A million Hindus plunged into the freezing waters of the holy Ganges River Monday, marking the beginning of the world's largest religious festival.
The Kumbh Mela festival, held every 12 years in the Indian town of Allahabad, will see up to 100 million worshippers gather over the next 55 days to take a ritual bath in the Ganges, whose waters are believed to cleanse sins and bestow blessings.
According to Hindu mythology, the Kumbh Mela celebrates the victory of gods over demons in a battle over a nectar that would bestow immortality.
Drops of the nectar of immortality are said to have fallen during the battle on Allahabad, Nasik, Ujjain and Haridwar. The Kumbh Mela is held periodically in all the towns.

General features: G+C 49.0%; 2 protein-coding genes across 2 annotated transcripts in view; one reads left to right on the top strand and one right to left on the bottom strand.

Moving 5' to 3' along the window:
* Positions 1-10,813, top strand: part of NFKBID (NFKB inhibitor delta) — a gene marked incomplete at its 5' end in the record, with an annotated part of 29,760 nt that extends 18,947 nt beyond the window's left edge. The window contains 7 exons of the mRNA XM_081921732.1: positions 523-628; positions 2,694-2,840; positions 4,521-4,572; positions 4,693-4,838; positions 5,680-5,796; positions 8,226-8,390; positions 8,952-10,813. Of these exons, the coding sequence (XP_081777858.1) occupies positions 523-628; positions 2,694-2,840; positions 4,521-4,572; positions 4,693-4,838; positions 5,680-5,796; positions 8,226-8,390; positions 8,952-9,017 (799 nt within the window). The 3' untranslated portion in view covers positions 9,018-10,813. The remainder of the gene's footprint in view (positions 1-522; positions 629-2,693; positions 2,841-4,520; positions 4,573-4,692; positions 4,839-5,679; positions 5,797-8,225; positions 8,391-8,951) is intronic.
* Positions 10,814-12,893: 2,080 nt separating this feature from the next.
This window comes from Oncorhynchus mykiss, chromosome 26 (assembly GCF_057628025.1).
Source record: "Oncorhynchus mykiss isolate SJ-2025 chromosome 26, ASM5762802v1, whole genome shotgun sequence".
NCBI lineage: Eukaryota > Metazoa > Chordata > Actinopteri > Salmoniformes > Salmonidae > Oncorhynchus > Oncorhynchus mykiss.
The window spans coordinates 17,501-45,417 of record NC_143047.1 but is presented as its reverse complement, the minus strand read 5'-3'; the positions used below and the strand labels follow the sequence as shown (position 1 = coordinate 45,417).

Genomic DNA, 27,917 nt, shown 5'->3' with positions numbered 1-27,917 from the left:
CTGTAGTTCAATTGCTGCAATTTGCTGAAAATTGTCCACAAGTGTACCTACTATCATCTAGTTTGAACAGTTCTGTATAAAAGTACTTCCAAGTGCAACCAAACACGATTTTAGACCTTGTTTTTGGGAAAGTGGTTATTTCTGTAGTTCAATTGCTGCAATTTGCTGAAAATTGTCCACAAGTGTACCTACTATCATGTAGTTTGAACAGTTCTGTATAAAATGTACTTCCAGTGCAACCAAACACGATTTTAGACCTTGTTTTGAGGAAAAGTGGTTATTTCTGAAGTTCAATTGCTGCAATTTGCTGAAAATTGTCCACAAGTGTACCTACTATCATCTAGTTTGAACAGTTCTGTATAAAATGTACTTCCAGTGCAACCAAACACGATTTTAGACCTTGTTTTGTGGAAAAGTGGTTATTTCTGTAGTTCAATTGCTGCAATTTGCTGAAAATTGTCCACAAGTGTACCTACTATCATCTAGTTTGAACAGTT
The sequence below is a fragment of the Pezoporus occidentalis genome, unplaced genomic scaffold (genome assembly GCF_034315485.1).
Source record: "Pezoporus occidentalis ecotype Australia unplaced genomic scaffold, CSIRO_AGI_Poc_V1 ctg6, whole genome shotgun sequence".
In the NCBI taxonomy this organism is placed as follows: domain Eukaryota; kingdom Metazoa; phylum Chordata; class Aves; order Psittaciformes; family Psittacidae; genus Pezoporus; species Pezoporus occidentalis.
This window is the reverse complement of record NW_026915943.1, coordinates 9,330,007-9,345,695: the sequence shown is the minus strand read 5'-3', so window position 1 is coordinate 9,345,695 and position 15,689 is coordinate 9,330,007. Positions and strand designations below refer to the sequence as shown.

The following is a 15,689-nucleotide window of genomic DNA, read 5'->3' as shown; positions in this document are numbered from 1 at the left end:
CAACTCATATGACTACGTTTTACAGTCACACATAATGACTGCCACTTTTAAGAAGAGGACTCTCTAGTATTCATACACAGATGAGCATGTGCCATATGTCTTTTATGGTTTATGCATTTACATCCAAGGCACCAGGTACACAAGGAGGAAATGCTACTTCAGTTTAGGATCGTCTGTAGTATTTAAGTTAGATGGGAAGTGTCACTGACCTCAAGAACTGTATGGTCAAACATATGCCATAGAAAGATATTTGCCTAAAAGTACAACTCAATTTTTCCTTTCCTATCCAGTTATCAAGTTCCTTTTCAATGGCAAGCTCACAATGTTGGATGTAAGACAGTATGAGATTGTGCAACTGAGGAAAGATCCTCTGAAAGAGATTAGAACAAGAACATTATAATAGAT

Organizing and managing the onslaught of so many people is a massive undertaking. To cope with the flow of people, authorities in the state of Uttar Pradesh have installed thousand of toilets, laid hundreds of kilometers of water pipes and roads, and deployed thousands of police.
Despite its importance in Hinduism, the Ganges is tainted by industry and the settlements along its banks, which quickly turn the clear waters from the Himalayas into a murky, frothy brown downstream.